verb (used without object), trouped, troup·ing.
- trough roof,
Origin of troupe
Examples from the Web for troupe
It was dark and somewhat stuffy, and it was “home” to a troupe of six.
The troupe stages the critically acclaimed Being Harold Pinter, a play about helpless characters with a KGB-esque twist.
Little wonder, then, that the troupe goes to extreme lengths to keep their plays covert.
Others took a moment to snap photos with Razzie troupe members.Backstage at the Razzie Awards, Honoring Hollywood’s Worst Films|David Eckstein|March 2, 2014|DAILY BEAST
He would perform comedy sketches with his troupe around campus.Andrew Bachelor, a.k.a. King Bach, Is the King of Vine—And Comedy’s Next Big Thing|Marlow Stern|August 29, 2013|DAILY BEAST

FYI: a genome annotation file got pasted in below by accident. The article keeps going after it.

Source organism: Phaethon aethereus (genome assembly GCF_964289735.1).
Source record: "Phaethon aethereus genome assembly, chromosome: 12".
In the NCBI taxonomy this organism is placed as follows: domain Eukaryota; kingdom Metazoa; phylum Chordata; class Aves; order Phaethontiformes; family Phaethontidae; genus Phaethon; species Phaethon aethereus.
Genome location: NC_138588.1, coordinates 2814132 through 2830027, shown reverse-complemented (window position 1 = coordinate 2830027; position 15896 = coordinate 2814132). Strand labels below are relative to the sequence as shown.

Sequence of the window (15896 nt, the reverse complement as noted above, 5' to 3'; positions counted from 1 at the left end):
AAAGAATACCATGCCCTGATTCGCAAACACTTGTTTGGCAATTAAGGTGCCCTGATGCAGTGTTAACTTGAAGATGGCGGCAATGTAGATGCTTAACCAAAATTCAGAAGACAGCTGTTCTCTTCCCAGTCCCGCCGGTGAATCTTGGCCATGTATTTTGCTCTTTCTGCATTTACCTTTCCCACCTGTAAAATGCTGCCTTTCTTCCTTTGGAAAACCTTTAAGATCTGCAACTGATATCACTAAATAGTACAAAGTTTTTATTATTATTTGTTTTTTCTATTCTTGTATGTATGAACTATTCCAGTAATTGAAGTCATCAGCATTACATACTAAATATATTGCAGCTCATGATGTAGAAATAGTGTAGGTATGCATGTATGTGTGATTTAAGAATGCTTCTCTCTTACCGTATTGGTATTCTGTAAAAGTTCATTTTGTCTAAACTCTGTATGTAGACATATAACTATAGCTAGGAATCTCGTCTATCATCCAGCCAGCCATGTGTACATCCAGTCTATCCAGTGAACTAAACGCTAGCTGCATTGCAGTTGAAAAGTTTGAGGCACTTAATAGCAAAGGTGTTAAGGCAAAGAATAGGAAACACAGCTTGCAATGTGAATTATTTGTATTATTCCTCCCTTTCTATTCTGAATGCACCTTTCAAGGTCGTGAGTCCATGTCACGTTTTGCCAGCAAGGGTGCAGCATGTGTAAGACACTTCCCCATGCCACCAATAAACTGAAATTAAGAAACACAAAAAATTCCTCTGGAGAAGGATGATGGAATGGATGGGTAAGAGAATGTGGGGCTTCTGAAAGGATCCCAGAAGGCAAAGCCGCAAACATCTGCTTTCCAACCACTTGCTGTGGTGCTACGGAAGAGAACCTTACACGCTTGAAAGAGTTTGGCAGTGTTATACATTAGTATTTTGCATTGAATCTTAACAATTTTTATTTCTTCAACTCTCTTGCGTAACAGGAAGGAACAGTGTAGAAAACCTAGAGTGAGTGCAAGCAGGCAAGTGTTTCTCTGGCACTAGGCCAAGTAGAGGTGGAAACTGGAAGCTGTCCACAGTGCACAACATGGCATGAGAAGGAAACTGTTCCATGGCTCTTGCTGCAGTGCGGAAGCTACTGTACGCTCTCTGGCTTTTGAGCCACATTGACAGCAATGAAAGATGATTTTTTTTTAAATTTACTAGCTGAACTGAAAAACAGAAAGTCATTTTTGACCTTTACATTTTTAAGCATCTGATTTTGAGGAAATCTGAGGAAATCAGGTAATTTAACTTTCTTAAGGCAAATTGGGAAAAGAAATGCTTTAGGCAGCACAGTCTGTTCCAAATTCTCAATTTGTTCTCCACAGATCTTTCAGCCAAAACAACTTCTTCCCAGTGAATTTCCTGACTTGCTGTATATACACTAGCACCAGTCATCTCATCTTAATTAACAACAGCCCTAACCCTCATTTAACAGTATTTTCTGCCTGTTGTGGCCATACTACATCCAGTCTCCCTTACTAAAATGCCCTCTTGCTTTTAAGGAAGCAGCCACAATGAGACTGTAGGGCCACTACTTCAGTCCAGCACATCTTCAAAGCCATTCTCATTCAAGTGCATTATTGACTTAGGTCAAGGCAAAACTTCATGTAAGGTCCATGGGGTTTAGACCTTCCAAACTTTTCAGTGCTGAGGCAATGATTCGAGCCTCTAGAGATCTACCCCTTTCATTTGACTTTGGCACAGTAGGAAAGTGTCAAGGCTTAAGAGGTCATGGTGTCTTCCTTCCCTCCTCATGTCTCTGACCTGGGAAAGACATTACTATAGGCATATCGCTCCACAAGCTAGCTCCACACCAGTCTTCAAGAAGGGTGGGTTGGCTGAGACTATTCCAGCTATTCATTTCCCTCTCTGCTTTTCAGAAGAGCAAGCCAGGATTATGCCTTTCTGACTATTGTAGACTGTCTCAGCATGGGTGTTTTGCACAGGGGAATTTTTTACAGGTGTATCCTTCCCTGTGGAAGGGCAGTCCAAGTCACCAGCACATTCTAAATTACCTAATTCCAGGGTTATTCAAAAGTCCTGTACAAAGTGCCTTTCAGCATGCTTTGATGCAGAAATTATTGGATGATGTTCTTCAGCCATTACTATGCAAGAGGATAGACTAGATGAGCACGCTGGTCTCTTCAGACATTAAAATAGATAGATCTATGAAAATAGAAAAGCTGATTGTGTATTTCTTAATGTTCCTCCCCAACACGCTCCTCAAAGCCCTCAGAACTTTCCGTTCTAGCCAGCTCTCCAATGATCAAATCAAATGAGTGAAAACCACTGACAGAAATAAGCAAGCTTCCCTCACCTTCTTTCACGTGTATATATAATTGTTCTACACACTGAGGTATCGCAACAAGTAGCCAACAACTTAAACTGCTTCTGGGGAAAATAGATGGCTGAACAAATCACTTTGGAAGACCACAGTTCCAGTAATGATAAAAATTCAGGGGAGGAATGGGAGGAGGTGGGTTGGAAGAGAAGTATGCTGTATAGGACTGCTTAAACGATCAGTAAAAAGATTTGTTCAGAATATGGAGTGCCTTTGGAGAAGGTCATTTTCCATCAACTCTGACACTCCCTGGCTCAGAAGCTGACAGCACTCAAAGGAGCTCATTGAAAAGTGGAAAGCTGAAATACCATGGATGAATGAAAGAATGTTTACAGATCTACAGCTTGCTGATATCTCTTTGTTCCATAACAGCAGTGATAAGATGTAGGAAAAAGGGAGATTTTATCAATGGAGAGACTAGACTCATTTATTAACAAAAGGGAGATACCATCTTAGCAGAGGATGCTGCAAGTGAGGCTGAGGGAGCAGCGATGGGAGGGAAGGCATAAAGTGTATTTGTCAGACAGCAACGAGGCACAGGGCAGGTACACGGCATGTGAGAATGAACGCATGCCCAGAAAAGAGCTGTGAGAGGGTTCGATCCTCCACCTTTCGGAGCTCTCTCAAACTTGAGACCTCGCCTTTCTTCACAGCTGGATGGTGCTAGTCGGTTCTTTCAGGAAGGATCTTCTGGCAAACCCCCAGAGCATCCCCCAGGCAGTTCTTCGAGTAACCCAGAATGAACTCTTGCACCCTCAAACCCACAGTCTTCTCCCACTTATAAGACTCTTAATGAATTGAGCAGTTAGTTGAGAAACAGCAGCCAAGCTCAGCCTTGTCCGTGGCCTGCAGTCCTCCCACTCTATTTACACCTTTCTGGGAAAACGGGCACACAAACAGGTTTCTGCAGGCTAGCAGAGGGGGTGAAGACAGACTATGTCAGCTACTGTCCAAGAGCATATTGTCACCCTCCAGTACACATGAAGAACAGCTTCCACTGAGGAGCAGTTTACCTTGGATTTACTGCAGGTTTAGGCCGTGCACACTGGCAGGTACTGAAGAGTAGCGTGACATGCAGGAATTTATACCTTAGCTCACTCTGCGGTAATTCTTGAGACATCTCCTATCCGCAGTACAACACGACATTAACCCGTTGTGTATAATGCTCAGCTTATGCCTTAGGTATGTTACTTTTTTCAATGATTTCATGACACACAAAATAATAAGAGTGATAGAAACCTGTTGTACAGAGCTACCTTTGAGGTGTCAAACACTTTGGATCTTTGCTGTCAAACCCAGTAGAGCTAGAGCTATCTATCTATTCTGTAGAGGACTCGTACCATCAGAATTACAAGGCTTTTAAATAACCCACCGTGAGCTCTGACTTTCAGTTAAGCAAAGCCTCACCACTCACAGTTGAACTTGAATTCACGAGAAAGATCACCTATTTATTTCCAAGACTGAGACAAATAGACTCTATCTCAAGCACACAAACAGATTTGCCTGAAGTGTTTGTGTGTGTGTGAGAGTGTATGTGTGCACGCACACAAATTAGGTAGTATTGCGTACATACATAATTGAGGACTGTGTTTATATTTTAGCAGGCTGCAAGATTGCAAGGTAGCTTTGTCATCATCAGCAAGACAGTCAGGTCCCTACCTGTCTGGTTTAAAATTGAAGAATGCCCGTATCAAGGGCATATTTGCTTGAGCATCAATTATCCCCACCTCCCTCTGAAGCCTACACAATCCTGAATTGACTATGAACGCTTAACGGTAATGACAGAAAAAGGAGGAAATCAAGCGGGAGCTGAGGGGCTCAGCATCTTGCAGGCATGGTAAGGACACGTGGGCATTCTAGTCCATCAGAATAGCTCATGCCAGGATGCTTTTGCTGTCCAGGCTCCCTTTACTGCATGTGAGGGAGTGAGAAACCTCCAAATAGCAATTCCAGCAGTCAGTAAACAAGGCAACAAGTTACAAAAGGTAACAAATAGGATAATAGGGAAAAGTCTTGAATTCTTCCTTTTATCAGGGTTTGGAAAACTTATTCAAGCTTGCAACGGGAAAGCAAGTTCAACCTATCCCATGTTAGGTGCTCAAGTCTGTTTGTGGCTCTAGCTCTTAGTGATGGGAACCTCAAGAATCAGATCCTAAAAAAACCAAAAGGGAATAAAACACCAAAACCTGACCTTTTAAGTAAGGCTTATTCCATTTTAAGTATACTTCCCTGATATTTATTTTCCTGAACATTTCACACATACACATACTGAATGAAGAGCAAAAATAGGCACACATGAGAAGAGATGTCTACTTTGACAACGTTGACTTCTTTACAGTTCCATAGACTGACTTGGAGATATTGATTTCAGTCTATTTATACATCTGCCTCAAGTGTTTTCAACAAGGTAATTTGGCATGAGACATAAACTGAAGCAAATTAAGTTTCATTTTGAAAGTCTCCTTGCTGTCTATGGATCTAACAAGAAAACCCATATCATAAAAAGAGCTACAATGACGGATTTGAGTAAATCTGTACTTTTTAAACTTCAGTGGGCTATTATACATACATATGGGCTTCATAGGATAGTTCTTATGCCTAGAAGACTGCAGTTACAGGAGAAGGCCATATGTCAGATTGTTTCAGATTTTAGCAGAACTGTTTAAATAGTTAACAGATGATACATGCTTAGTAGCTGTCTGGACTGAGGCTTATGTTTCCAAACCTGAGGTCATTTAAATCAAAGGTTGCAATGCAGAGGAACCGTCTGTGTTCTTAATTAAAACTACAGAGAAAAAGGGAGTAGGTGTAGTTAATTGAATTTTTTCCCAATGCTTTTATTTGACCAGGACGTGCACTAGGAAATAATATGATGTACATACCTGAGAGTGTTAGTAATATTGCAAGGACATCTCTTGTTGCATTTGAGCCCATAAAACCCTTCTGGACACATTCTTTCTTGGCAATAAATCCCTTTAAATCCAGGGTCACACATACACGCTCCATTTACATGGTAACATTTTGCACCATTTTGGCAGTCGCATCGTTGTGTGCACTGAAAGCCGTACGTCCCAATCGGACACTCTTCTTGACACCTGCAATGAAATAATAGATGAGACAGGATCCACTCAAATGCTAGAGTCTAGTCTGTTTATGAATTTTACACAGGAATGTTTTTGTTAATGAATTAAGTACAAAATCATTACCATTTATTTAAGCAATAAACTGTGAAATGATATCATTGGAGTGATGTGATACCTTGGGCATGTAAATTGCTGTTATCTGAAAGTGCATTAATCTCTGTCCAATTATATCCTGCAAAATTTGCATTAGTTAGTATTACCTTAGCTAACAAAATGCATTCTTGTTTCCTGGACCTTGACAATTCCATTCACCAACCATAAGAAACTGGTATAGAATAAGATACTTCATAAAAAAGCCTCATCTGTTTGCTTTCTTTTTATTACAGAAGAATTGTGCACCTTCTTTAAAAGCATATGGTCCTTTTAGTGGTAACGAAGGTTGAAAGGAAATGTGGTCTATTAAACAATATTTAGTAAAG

It is what we have been hoping, and we follow eagerly, escorted by the troupe.A Midsummer Drive Through The Pyrenees|Edwin Asa Dix
The troupe nobody knew about: dispersed, most likely; the troupe, after all, was Lily.
There is a troupe all ready at Miskolcz at the present moment.Eyes Like the Sea|Mr Jkai
Many of the noble or wealthy families of Venice took pleasure in receiving members of Sacchi's troupe at their houses.The Memoirs of Count Carlo Gozzi|Count Carlo Gozzi
Lily had to accept a bag of cakes to share with the troupe when they had their tea.
Word Origin for troupe
1825, "company, band," from French troupe, from Middle French troupe "company" (see troop).